Nicholas Lyon Gresson was born in Christchurch in 1939 into one of New Zealand’s best known legal families. He did not become a university trained lawyer, but has lived a life steeped in law and justice.
For his community work in mental health and crime prevention he was awarded a Queen’s Service Medal in 1999. His father, Terence Arbuthnot Gresson, was a much-loved judge of the High Court of New Zealand in Auckland. Nicholas talks to NZ Booklovers.
Tell us a little about Every Sign of Life.
Every Sign of Life: On Family Ground is written as a memoir. It’s a testimony to my father’s life as a father and as a man in law.
Across the arc of my life stories are told, and along the way truths reveal themselves. It’s an auto-ethnography with first-hand accounts in context of a New Zealand social history. The saga tells of the life and death of my father Justice Terence Arbuthnot Gresson, a much loved Judge of the Supreme Court of New Zealand (now High Court). There will always be a story where there is a suicide, and this one is set in its authentic context and told with honesty. I think the Gresson fabric over the generations offers a living context to my father’s life and death.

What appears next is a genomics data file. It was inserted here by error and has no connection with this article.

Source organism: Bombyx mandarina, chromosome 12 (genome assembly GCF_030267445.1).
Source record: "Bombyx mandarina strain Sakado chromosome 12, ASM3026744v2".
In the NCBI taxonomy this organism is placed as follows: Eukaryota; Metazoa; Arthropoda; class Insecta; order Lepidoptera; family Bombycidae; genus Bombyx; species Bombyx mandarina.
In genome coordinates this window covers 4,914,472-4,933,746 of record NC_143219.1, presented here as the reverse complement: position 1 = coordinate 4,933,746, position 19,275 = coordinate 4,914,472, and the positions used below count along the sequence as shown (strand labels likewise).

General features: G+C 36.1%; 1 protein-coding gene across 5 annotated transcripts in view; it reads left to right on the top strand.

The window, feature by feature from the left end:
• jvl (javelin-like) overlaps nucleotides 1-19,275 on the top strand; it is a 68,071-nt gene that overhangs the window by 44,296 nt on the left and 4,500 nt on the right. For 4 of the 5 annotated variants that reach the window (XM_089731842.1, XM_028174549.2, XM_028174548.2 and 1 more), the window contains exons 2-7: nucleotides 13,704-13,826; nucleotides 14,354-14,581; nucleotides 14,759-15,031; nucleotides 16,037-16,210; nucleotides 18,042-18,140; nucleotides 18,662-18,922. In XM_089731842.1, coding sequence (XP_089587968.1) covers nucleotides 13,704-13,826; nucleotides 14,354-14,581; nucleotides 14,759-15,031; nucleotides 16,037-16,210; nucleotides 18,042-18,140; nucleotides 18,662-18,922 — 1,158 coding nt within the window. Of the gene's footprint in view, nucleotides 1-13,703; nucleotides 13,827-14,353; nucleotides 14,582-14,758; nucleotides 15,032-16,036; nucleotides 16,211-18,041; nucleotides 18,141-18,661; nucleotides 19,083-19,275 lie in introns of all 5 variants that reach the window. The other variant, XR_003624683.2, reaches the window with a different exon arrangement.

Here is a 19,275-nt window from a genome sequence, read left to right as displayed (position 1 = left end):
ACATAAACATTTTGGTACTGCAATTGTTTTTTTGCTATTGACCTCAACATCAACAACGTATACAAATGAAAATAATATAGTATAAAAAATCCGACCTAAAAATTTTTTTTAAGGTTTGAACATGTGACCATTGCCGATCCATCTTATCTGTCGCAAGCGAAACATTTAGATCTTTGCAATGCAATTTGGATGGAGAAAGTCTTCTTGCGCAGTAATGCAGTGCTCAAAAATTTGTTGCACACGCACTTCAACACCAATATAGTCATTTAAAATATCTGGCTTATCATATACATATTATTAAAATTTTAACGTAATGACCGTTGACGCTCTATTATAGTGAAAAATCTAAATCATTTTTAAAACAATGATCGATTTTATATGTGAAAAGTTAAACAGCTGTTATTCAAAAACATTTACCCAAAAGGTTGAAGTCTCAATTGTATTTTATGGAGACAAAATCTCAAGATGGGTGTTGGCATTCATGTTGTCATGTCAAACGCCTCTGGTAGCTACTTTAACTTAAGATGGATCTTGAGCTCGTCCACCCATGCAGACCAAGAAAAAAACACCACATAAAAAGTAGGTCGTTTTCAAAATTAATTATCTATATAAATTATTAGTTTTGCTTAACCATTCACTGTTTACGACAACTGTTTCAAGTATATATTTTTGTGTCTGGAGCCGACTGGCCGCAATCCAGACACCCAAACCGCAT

The book is structured in a way that travels across my life, exposing other lives, loves, deaths, and incalculable challenges. I never wanted to sugar-coat anything. One thing I was conscious of is how the reader would navigate the episodes and dynamics. Family dynamics become exposed. From my family ground I was empowered to see it all as it was, and what I witnessed I would turn into the written word.
What inspired you to write this book?
The love of my father and the love from my father. I wanted to write a book that gave honour to my father. His life needed to be seen in its authentic context. That was my inspiration, always. And in writing about my father I discovered a family ground rich with mosses and saplings and tall trees. I wanted to write about them and set them in sight of each other through time and place.
I love the characters I grew up with and I wanted to bring them to life through my inter-relationships with them. There was a certain pressure in me to write my life as I knew I had witnessed so much, and through this witnessing I could sift and sort evidence that was available to me.